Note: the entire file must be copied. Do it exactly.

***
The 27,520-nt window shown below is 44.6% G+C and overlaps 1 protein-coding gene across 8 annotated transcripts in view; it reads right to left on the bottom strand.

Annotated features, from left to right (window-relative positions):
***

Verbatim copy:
The 27,520-nt window shown below is 44.6% G+C and overlaps 1 protein-coding gene across 8 annotated transcripts in view; it reads right to left on the bottom strand.

Annotated features, from left to right (window-relative positions):